Monday, May 12, 2008

A Good Concept Is Not Enough: Cloud Atlas

I have a feeling this may well become my mantra. A Good Concept is great, but it Is Not Enough. David Mitchell, take note.

Cloud Atlas has a very good concept, but is only mediocre-ly executed, in my opinion. It contains six interlocking stories which have been recorded in various media. In each consecutive story, the manuscript of the previous story is discovered. In this way Adam Ewing's Pacific Journal (his account of his time voyaging in the Pacific Ocean) is discovered by the aspiring composer Robert Frobisher in the home of his mentor Vyvyan Ayrs in the Belgian countryside. Frobisher's letters to his British lover, Rufus Sixsmith, are discovered by a young journalist, Luisa Rey, as she investigates the mysterious death of the eminent physicist Rufus Sixsmith. Then Timothy Cavendish, a broke publisher, is given a copy of Half-Lives: The First Luisa Rey Mystery to edit and possibly publish. The film made of Timothy Cavendish's life is watched by the genetic fabricant Sonmi-451 in a dystopian Korea of some lost time of the future. In the final story, Sonmi-451 has been elevated to the status of a god by the people of a post-acopalyptic Hawaii. So you see how Mitchell has succeeded in his aim of creating a set of stories like a Babushka doll?

I love this concept, and maybe it spoils it for a reader to have it explained to them as I just did, because much of the pleasure from this book for me was watching as the patterns emerged, his aims revealing themselves gradually to me.

But I thought the individual stories were not particularly well-realised. The first two, of Adam Ewing and Robert Frobisher, were slightly above-average historical fiction, but not really anything special. The Luisa Rey story was a thoroughly unremarkable thriller. But I've yet to encounter a thriller that I don't find thoroughly unremarkable, so there you go. Timothy Cavendish was... meh. I couldn't bring myself to care. Sonmi-451's dystopia was dull. For me, dystopia has been explored so thoroughly by so many authors that it has to either explore profound moral and ethical dilemmas or to be radically different from every other, and this example of the genre did or was neither. And Sloosha's Crossin' and ev'rythin' that happ'nd after (the post-apocalyptic Hawaii story) was positively painful. Writing in a dialect is all very well, but it is so. hard. to. read. that it takes away any pleasure I could somehow have found in that rather uninteresting tale.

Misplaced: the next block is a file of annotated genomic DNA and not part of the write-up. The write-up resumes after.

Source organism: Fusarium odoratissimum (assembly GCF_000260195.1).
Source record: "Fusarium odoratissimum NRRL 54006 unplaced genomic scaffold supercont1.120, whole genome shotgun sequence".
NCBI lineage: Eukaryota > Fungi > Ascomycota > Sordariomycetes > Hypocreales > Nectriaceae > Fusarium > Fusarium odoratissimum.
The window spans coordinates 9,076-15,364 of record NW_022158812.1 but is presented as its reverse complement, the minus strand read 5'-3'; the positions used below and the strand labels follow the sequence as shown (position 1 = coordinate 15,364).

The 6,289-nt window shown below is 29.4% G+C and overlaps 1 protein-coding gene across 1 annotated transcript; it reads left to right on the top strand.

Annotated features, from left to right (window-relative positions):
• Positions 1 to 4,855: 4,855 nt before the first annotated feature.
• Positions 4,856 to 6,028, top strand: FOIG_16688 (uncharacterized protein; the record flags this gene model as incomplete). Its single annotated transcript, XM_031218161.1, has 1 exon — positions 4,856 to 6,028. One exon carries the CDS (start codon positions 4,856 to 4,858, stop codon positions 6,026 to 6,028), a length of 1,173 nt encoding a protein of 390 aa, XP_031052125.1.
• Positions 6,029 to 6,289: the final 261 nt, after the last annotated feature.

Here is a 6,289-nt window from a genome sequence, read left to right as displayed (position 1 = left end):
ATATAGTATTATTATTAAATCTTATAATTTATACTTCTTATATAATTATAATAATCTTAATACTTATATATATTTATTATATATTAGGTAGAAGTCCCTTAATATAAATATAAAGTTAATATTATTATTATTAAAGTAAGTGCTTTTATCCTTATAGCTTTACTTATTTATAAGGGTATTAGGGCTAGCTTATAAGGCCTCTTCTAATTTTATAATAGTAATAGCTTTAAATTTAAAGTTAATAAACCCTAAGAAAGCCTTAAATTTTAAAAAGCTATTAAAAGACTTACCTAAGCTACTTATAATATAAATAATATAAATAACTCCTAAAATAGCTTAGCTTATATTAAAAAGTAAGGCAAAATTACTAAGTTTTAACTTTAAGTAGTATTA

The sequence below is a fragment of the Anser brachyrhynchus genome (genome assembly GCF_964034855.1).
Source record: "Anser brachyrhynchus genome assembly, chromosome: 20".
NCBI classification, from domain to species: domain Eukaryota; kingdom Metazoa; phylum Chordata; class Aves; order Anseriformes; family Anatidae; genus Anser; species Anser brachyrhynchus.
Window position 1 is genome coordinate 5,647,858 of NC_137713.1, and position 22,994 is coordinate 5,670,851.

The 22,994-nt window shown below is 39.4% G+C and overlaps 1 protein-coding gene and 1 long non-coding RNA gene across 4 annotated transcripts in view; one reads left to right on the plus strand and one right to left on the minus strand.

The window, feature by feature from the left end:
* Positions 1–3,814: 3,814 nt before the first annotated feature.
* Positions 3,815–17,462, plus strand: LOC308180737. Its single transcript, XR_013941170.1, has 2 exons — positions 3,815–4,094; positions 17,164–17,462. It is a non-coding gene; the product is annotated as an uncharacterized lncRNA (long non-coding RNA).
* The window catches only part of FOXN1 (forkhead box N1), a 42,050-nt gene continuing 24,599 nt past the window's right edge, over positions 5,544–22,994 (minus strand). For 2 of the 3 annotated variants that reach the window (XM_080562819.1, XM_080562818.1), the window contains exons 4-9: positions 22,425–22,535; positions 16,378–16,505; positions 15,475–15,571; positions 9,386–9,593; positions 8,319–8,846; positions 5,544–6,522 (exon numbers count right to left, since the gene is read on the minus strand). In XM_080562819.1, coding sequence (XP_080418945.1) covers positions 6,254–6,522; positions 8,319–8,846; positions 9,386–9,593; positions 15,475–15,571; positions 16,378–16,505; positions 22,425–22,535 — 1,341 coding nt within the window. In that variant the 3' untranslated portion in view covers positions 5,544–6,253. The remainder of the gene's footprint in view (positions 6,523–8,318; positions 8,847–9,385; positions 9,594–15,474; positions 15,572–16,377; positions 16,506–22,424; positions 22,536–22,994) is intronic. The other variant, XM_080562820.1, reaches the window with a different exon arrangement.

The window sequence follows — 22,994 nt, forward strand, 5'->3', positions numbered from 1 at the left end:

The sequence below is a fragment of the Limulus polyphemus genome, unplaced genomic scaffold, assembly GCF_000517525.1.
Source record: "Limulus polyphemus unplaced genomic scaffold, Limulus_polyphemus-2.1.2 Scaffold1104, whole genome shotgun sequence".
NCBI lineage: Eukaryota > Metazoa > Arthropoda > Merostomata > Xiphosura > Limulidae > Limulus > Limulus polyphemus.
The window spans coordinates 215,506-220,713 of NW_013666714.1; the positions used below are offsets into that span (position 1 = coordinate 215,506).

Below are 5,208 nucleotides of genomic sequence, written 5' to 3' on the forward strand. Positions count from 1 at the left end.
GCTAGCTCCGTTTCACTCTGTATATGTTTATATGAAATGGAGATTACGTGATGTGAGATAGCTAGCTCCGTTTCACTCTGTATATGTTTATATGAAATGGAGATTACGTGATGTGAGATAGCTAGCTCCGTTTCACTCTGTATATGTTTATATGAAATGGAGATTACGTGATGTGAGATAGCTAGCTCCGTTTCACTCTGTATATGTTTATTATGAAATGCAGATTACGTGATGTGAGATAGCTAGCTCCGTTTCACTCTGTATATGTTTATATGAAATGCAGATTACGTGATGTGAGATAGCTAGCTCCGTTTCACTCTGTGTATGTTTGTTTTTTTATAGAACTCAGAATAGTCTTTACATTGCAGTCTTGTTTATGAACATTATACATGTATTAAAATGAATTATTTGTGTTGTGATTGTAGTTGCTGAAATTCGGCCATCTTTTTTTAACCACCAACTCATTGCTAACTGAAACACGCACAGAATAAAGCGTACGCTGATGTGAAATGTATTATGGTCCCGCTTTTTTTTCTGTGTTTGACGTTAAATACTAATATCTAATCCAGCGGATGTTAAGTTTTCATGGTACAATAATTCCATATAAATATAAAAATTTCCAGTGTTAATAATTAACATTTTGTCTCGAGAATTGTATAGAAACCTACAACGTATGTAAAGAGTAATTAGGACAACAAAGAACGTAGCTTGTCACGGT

There were some interesting and relevant ethical (actually I don't think that's the right word) dilemmas touched upon, such as the plight of the Moriori people of the Chatham Islands in Adam Ewing's Pacific Journal, and this general theme of dispossession by a more violent race was touched upon again in Sloosha's Crossin', but I didn't find that it was examined in enough depth to make it worthwhile.

One of the main problems with this book, in my opinion, was that, due to the constraints of the concept, the stories were necessarily short. For me, much of the wonder of a novel is the building of a storyline that arches over everything, dictating structure and form. This seems to me to be the thing that is most difficult to do well. Thanks to the concept, this book couldn't do that at all, so I had no opportunity to admire the storytelling prowess of the author, much as I do admire the concept very much.

I don't really see why everyone makes such a big deal about the 'linguistic brilliance' of writing in different styles. Maybe I'm naive and/or big-headed, but I don't find it at all difficult to write pastiche, and this makes it difficult for me to admire it in anyone else because it doesn't seem like a difficult thing to do. As I said above, what I do find difficult is the over-arching plot thing, so maybe this is why this book completely failed to speak to me in any way.

Actually, many of the stories were quite entertaining in their own right, but the rapid switches between them were very irritating and broke up the flow too much.

In fact, after writing this review, I'm finding this book much more interesting, because it required me to examine a concept that seemed brilliant on the surface and discover its faults and weaknesses. One of my theories about art in general is that anything that forces me to think and examine my beliefs is a good thing, even if I don't like the work of art itself. I've spent longer thinking about Cloud Atlas than I do about most books, so I suppose I must take back much of what I've said and say instead that Cloud Atlas is, in some ways, an excellent book.

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